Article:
how do we do this (preschool transition) - Mothering Forums

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#1 of 4 Old 09-25-2008, 08:18 AM - Thread Starter
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So we have decided to pull dd from her current preschool (many, many red flags, but it's the only local, car-free option, and has the bonus of being bliingual). We have felt very uncomforable since day 1 and a few recent incidents (asking 3 year olds to draw burning houses...houses in part of a theme on safety !!???? one small example) have sealed the deal. To top it off, we just found out there is space in our old MUCH LOVED preschool. We are going to drive dd 20 minutes...and it is so worth it!
We're not too worried about dd, who is going back to a place she loves. But, we have a few issues:
-we want to make this as easy as possible on her--she's had a lot of transitions lately (new baby, new house) and will be saying goodbye to new friends etc.
-we want to withdraw gracefully...this is a small community and we have met many lovely people in the 2.5 weeks we've been there...people we plan to continue to attend playgroups with and have playdates with...people we will likely be in public school with in 2 years time.
-We would like to convey some of our MANY concerns to the teachers...but given that we have already decided to leave, not sure if this is a good idea/necessary.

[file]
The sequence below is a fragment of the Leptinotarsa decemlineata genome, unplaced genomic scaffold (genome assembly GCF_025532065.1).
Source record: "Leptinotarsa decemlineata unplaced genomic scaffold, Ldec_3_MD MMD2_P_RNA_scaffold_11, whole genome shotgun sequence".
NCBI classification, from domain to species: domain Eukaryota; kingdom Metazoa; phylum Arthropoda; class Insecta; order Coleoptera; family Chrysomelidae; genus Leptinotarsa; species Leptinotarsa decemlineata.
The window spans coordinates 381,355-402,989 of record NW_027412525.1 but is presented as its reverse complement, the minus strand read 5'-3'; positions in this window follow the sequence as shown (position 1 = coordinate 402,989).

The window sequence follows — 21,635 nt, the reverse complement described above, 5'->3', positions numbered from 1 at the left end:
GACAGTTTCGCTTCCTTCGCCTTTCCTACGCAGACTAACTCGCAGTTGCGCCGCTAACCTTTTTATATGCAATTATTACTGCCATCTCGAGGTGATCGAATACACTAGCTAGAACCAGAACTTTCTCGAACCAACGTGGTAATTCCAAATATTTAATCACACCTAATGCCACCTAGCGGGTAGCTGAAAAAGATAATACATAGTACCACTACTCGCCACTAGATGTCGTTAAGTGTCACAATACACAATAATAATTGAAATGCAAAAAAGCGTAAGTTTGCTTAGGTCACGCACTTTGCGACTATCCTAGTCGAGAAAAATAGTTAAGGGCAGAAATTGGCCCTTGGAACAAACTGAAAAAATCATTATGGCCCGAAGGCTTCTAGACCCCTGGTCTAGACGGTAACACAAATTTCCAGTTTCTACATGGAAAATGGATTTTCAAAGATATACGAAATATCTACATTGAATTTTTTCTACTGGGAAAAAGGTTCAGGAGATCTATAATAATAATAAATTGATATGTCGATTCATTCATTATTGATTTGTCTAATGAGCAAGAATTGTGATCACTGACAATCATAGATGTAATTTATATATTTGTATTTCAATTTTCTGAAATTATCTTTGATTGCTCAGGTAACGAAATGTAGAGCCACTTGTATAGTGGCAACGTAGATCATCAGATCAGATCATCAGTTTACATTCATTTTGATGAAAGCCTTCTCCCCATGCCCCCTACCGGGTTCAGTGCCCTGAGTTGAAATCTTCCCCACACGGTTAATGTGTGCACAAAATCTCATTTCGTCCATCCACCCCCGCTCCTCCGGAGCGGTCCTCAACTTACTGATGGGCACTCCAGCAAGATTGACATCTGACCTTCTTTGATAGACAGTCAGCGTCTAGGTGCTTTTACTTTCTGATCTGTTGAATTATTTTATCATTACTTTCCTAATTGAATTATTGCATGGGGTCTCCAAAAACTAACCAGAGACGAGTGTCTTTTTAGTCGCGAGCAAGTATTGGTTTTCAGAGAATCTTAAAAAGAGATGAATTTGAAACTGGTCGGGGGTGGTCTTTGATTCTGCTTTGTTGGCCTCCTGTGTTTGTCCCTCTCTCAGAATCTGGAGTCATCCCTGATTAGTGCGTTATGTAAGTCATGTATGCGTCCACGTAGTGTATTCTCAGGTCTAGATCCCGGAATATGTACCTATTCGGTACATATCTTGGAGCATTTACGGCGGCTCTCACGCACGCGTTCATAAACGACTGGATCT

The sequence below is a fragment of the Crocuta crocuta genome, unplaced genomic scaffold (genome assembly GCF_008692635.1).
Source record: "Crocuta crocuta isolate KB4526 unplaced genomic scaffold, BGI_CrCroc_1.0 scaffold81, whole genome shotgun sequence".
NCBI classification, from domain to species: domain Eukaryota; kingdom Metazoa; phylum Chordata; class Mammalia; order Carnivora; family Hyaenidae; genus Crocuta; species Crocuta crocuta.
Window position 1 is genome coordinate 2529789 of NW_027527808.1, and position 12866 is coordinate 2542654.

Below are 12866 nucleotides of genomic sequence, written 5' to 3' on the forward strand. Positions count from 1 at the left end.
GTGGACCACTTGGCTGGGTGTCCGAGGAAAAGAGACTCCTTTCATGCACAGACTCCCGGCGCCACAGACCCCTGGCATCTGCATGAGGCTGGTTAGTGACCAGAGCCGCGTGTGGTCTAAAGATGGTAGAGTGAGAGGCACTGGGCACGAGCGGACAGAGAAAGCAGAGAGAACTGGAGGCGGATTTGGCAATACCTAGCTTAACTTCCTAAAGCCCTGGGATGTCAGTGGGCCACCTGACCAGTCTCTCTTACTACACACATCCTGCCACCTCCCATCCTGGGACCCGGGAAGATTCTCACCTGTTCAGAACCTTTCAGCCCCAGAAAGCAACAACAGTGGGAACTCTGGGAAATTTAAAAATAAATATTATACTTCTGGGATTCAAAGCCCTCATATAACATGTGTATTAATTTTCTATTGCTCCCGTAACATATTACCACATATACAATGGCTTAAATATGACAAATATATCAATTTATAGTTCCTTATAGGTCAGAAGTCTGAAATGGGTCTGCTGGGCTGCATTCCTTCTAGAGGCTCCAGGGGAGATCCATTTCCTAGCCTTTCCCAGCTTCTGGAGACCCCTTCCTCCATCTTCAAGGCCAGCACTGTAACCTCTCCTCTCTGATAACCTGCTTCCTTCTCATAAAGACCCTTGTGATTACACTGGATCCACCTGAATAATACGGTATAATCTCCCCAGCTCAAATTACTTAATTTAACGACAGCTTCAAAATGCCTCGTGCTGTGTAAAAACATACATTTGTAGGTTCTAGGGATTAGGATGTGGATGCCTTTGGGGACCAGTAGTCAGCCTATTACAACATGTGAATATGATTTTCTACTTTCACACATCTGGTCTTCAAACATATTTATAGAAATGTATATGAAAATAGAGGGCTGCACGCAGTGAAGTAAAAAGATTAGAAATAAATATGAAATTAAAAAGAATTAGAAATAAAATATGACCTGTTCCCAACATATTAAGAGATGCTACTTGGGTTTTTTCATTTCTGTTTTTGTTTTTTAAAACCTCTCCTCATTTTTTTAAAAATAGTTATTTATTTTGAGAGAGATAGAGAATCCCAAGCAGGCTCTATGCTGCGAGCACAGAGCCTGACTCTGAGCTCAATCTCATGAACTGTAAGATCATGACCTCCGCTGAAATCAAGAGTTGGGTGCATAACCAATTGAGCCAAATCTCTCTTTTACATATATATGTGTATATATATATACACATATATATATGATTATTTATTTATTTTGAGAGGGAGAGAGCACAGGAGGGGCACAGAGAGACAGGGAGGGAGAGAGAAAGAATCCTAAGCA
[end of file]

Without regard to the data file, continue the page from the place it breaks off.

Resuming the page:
-We will be gving the school written notice, .likely on Friday. (they need two weeks) and then we will start taking dd to our new/old place as early as next week. Should we do some kind of big goodbye with the school for dd...or just talk to the moms we know & say how we'd like to keep in touch....

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#2 of 4 Old 10-07-2008, 11:55 AM
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I'm bumping this because I'm in a similar situation and am looking both for advice and am curious what you did.

DS has been in a language immersion preschool for a year now and, while he likes it there, the quality of the school has been steadily declining with a much greater focus on academics and very poor handling of the immersion model. (I can say that having taught the same language using a supported immersion model for nearly a decade.) He has a couple of friends there, he likes his teachers and he likes the activities, but as parents, we are getting tired of the absolute lack of communication from the staff and how the teachers are so uncommitted to using the target language. He attends 3 days a week right now.

DS is also enrolled two days a week in our local Waldorf school, where he will be, finances willing, attending elementary school when he hits school age. We are much more satisfied with the teacher and the school in general. The teacher has told me that she has space for DS for the rest of the week if we were to choose that option.